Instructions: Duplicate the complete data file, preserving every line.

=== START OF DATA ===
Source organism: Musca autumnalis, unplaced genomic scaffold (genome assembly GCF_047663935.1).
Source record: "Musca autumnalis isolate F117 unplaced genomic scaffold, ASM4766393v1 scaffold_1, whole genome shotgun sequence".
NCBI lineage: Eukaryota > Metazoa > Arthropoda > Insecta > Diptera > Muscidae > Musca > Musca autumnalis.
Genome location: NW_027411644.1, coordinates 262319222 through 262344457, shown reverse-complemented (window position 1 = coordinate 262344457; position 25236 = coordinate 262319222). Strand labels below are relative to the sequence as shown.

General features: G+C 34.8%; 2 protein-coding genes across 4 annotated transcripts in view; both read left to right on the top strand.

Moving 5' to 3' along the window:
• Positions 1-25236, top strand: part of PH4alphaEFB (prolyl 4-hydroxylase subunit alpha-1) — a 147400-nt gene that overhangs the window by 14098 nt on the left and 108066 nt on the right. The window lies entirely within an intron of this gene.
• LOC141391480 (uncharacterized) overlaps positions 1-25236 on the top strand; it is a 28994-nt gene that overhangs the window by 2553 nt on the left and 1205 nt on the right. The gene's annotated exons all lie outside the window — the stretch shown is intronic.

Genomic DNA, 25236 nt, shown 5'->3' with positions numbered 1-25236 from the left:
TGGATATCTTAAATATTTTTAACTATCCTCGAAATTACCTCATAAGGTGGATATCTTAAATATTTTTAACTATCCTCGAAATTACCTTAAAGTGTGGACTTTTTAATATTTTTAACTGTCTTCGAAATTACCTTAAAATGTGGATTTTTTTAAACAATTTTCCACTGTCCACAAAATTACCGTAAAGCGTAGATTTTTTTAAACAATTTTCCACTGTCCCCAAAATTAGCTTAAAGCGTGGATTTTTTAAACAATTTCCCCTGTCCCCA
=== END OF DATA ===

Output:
Source organism: Musca autumnalis, unplaced genomic scaffold (genome assembly GCF_047663935.1).
Source record: "Musca autumnalis isolate F117 unplaced genomic scaffold, ASM4766393v1 scaffold_1, whole genome shotgun sequence".
NCBI lineage: Eukaryota > Metazoa > Arthropoda > Insecta > Diptera > Muscidae > Musca > Musca autumnalis.
Genome location: NW_027411644.1, coordinates 262319222 through 262344457, shown reverse-complemented (window position 1 = coordinate 262344457; position 25236 = coordinate 262319222). Strand labels below are relative to the sequence as shown.

General features: G+C 34.8%; 2 protein-coding genes across 4 annotated transcripts in view; both read left to right on the top strand.

Moving 5' to 3' along the window:
• Positions 1-25236, top strand: part of PH4alphaEFB (prolyl 4-hydroxylase subunit alpha-1) — a 147400-nt gene that overhangs the window by 14098 nt on the left and 108066 nt on the right. The window lies entirely within an intron of this gene.
• LOC141391480 (uncharacterized) overlaps positions 1-25236 on the top strand; it is a 28994-nt gene that overhangs the window by 2553 nt on the left and 1205 nt on the right. The gene's annotated exons all lie outside the window — the stretch shown is intronic.

Genomic DNA, 25236 nt, shown 5'->3' with positions numbered 1-25236 from the left:
TGGATATCTTAAATATTTTTAACTATCCTCGAAATTACCTCATAAGGTGGATATCTTAAATATTTTTAACTATCCTCGAAATTACCTTAAAGTGTGGACTTTTTAATATTTTTAACTGTCTTCGAAATTACCTTAAAATGTGGATTTTTTTAAACAATTTTCCACTGTCCACAAAATTACCGTAAAGCGTAGATTTTTTTAAACAATTTTCCACTGTCCCCAAAATTAGCTTAAAGCGTGGATTTTTTAAACAATTTCCCCTGTCCCCA